Birmingham & Black Country

JLR at start of a 'great revival' - Lord Bhattacharyya

Baron Kumar Bhattacharyya of Moseley
Image caption Lord Bhattacharyya founded Warwick Manufacturing Group 41 years ago

The businessman who played a key role in enabling car giant Tata to take over Jaguar Land Rover (JLR) says the firm is at the start of a "great revival".

The company went from being on the verge of needing a bail out in 2008 to making billions of pounds in profit.

Last month, it announced it is to take on more than 1,000 production staff.

Baron Kumar Bhattacharyya of Moseley, who founded Warwick Manufacturing Group 41 years ago, said the firm was a Midlands icon.

He helped with the transfer of ownership from Ford to that of Ratan Tata in India.

JLR confirmed that in September, sales for Land Rover in India were up 155% from the year before, while Jaguar cars saw a 63% rise.

In the past year, sales in China have increased by 92%, the firm has said.

Experts say it has benefited from foreign exchange rates as well as the popularity of new models such as Jaguar XJ and the Range Rover Evoque.

Land Rover vehicles are produced in Solihull and Halewood, near Merseyside, but Jaguars are produced at Castle Bromwich.

Image caption Ratan Tata took over JLR in 2008

In September, the firm said it was investing £355m to build low-emission engines on a 120-hectare site at a business park near the M54.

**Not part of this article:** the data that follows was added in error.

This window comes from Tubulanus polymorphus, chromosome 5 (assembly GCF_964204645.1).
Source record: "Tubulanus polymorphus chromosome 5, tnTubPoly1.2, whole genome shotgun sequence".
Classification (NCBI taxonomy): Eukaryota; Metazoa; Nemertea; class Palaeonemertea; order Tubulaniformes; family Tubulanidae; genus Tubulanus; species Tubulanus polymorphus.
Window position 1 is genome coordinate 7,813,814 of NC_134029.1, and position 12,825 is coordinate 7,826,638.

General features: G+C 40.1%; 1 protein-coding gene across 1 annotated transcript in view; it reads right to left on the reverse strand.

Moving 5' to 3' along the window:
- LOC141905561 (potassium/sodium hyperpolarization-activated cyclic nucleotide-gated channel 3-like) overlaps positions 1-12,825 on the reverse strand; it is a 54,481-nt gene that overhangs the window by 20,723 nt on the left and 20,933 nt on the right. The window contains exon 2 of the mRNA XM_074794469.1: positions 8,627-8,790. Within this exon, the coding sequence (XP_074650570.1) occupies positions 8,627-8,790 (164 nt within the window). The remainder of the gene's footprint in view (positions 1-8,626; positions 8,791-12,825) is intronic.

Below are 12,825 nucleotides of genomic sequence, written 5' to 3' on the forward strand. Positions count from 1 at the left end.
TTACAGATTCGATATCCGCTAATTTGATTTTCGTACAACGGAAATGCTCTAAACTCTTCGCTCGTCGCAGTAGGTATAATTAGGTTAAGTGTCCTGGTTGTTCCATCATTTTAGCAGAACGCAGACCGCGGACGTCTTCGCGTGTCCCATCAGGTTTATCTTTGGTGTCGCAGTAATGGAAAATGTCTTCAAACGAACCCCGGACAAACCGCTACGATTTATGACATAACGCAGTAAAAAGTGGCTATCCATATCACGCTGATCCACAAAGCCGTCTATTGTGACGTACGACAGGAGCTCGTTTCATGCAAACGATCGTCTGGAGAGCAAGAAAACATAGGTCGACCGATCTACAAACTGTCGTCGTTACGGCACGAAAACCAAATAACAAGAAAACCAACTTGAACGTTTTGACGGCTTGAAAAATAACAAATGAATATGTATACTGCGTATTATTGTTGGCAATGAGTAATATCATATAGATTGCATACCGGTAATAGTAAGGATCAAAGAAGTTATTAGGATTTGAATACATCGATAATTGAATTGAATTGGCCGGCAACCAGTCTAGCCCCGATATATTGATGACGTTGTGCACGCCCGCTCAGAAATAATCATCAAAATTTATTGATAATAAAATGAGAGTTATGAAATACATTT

Lord Bhattacharyya, whose manufacturing group is at the University of Warwick, said he was confident other Midlands firms could be equally successful by having leadership and courage.

He came to Birmingham from Bangladesh in his 20s and has become an influential authority on economic and industrial policy.

Speaking to the BBC Politics Show in the Midlands he predicted a positive future for the car giant.

"I think they are at the start of a revival," he said.

"When I speak to Ratan, he always says that Jaguar Land Rover is a Midlands icon and you have to preserve this in the Midlands and he supports it left, right and centre.

"People used to think that the Midlands, we don't have talent and we're really sort of lazy, idle and see what happens?"

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